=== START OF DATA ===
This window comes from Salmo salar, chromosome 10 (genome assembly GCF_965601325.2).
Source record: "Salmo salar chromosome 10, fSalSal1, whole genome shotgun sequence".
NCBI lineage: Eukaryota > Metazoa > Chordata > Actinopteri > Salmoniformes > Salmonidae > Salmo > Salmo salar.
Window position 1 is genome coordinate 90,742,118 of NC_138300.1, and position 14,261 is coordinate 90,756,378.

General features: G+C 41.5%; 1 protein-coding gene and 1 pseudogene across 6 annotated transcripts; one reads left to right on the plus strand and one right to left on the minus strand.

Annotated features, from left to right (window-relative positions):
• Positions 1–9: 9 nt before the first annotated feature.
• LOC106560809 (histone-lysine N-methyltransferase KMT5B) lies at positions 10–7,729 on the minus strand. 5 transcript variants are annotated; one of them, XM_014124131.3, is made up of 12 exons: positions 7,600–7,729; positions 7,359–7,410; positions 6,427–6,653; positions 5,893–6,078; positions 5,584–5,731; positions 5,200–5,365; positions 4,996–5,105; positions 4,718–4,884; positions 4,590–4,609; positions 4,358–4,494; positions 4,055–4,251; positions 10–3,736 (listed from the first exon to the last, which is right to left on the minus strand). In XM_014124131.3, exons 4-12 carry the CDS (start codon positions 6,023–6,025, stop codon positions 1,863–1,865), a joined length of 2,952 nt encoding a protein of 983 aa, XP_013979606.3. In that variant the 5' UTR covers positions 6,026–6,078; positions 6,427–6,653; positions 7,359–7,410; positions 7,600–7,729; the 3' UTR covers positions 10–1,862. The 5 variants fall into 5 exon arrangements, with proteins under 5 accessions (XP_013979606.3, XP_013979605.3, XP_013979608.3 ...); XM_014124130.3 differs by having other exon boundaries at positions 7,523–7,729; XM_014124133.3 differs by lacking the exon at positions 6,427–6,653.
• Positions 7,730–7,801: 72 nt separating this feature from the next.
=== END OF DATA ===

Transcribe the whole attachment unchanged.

This window comes from Salmo salar, chromosome 10 (genome assembly GCF_965601325.2).
Source record: "Salmo salar chromosome 10, fSalSal1, whole genome shotgun sequence".
NCBI lineage: Eukaryota > Metazoa > Chordata > Actinopteri > Salmoniformes > Salmonidae > Salmo > Salmo salar.
Window position 1 is genome coordinate 90,742,118 of NC_138300.1, and position 14,261 is coordinate 90,756,378.

General features: G+C 41.5%; 1 protein-coding gene and 1 pseudogene across 6 annotated transcripts; one reads left to right on the plus strand and one right to left on the minus strand.

Annotated features, from left to right (window-relative positions):
• Positions 1–9: 9 nt before the first annotated feature.
• LOC106560809 (histone-lysine N-methyltransferase KMT5B) lies at positions 10–7,729 on the minus strand. 5 transcript variants are annotated; one of them, XM_014124131.3, is made up of 12 exons: positions 7,600–7,729; positions 7,359–7,410; positions 6,427–6,653; positions 5,893–6,078; positions 5,584–5,731; positions 5,200–5,365; positions 4,996–5,105; positions 4,718–4,884; positions 4,590–4,609; positions 4,358–4,494; positions 4,055–4,251; positions 10–3,736 (listed from the first exon to the last, which is right to left on the minus strand). In XM_014124131.3, exons 4-12 carry the CDS (start codon positions 6,023–6,025, stop codon positions 1,863–1,865), a joined length of 2,952 nt encoding a protein of 983 aa, XP_013979606.3. In that variant the 5' UTR covers positions 6,026–6,078; positions 6,427–6,653; positions 7,359–7,410; positions 7,600–7,729; the 3' UTR covers positions 10–1,862. The 5 variants fall into 5 exon arrangements, with proteins under 5 accessions (XP_013979606.3, XP_013979605.3, XP_013979608.3 ...); XM_014124130.3 differs by having other exon boundaries at positions 7,523–7,729; XM_014124133.3 differs by lacking the exon at positions 6,427–6,653.
• Positions 7,730–7,801: 72 nt separating this feature from the next.